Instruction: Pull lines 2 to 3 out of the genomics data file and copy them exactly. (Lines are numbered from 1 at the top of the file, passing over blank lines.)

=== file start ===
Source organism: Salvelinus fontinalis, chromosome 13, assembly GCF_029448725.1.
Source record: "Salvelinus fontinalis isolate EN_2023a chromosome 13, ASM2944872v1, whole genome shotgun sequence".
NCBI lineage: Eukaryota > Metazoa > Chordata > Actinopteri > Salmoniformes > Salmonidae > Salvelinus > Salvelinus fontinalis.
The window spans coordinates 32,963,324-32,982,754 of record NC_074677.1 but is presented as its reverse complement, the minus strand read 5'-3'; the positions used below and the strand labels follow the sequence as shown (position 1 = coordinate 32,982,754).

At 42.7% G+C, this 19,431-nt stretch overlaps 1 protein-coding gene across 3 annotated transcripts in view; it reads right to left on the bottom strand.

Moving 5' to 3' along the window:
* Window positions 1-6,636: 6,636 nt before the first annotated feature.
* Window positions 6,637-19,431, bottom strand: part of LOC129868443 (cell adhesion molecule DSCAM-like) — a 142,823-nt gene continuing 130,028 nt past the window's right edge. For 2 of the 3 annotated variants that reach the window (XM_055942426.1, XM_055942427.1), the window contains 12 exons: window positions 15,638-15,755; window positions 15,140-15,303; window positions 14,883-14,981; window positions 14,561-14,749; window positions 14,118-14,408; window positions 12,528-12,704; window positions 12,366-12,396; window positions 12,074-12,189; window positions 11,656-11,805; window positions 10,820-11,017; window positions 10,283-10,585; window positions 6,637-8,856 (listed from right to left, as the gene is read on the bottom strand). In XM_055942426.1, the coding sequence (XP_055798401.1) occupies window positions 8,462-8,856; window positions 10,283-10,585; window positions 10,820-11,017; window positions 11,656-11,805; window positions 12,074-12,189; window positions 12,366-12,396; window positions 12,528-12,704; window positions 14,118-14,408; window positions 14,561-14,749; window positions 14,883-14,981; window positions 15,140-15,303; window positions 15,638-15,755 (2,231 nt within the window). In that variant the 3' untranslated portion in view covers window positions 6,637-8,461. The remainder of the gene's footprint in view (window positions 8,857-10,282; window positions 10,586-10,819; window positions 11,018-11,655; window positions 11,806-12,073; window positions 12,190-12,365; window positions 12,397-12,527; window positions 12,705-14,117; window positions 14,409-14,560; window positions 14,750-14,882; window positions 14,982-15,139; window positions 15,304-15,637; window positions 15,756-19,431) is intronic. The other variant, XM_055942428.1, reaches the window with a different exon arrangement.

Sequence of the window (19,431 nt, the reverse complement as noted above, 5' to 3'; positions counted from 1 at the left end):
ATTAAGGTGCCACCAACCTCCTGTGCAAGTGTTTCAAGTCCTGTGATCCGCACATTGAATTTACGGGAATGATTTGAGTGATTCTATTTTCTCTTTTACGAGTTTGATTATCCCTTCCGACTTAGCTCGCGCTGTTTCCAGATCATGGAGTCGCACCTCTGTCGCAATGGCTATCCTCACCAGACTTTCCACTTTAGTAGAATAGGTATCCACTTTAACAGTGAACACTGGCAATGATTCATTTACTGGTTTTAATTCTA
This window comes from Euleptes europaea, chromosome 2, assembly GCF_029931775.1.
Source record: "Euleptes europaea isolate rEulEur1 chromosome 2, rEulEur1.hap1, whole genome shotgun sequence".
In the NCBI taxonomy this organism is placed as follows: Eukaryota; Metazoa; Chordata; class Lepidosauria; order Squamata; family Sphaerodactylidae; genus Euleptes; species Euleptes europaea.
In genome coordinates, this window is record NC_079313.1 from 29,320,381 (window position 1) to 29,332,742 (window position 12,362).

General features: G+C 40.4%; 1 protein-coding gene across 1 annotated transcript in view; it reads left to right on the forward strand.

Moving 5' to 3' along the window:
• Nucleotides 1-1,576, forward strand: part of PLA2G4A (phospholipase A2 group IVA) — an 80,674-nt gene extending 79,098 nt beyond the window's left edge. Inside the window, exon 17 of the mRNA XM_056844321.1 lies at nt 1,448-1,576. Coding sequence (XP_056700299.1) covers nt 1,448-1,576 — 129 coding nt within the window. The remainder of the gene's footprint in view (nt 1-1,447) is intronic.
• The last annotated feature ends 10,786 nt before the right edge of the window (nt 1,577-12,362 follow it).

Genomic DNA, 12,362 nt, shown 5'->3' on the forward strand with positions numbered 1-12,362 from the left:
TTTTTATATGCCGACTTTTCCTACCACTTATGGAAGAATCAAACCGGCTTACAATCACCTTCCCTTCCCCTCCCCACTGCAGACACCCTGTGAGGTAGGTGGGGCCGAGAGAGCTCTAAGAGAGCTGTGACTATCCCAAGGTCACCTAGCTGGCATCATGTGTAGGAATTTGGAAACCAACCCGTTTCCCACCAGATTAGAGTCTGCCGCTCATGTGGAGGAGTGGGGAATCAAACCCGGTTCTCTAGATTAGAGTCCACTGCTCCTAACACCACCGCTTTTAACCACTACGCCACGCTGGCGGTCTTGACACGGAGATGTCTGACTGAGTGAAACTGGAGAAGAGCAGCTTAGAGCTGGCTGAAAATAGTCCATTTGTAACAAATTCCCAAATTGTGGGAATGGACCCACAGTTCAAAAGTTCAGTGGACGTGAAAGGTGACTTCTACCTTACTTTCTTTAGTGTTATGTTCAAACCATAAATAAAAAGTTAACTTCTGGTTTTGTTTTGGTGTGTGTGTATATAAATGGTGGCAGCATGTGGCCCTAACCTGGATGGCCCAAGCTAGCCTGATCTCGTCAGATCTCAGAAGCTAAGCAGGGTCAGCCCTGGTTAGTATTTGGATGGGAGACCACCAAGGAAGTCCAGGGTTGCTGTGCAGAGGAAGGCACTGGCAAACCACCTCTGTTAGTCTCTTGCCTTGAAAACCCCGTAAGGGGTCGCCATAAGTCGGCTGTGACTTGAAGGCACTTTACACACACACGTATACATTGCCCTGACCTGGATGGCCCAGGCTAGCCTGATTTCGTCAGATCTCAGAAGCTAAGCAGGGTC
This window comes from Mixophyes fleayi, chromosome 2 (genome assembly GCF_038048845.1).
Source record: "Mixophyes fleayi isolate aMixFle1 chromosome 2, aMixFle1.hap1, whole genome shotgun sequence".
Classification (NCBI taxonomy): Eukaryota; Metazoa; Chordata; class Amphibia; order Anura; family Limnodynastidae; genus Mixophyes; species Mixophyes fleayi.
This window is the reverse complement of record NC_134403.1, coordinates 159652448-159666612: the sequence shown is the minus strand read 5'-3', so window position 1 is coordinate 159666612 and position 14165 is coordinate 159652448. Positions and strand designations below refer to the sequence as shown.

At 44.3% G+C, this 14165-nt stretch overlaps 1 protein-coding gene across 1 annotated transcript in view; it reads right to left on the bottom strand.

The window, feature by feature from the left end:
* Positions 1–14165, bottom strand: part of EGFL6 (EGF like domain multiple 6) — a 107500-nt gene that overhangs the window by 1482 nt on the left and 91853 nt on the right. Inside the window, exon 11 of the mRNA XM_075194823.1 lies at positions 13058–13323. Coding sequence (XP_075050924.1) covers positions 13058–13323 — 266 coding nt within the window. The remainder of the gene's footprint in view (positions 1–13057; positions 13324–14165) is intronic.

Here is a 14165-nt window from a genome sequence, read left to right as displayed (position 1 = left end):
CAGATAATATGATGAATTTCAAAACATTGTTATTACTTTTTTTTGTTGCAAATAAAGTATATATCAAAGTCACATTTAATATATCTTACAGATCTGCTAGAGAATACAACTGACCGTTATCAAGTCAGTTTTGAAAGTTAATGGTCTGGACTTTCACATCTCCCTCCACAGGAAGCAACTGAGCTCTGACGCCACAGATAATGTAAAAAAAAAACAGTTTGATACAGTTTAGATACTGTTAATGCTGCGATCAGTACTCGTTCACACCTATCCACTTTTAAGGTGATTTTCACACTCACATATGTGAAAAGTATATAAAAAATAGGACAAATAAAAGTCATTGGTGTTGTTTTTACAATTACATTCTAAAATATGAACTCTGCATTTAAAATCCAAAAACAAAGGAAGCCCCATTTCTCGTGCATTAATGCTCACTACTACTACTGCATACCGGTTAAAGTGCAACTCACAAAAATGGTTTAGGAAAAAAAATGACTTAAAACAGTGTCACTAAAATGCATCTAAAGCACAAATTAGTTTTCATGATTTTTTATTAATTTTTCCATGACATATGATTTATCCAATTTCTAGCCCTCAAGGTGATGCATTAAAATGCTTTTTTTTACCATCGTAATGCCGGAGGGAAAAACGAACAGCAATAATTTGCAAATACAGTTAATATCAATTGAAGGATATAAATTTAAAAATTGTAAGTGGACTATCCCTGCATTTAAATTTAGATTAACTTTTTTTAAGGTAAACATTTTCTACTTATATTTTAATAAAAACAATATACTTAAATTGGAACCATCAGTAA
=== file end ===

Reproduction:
Source record: "Salvelinus fontinalis isolate EN_2023a chromosome 13, ASM2944872v1, whole genome shotgun sequence".
NCBI lineage: Eukaryota > Metazoa > Chordata > Actinopteri > Salmoniformes > Salmonidae > Salvelinus > Salvelinus fontinalis.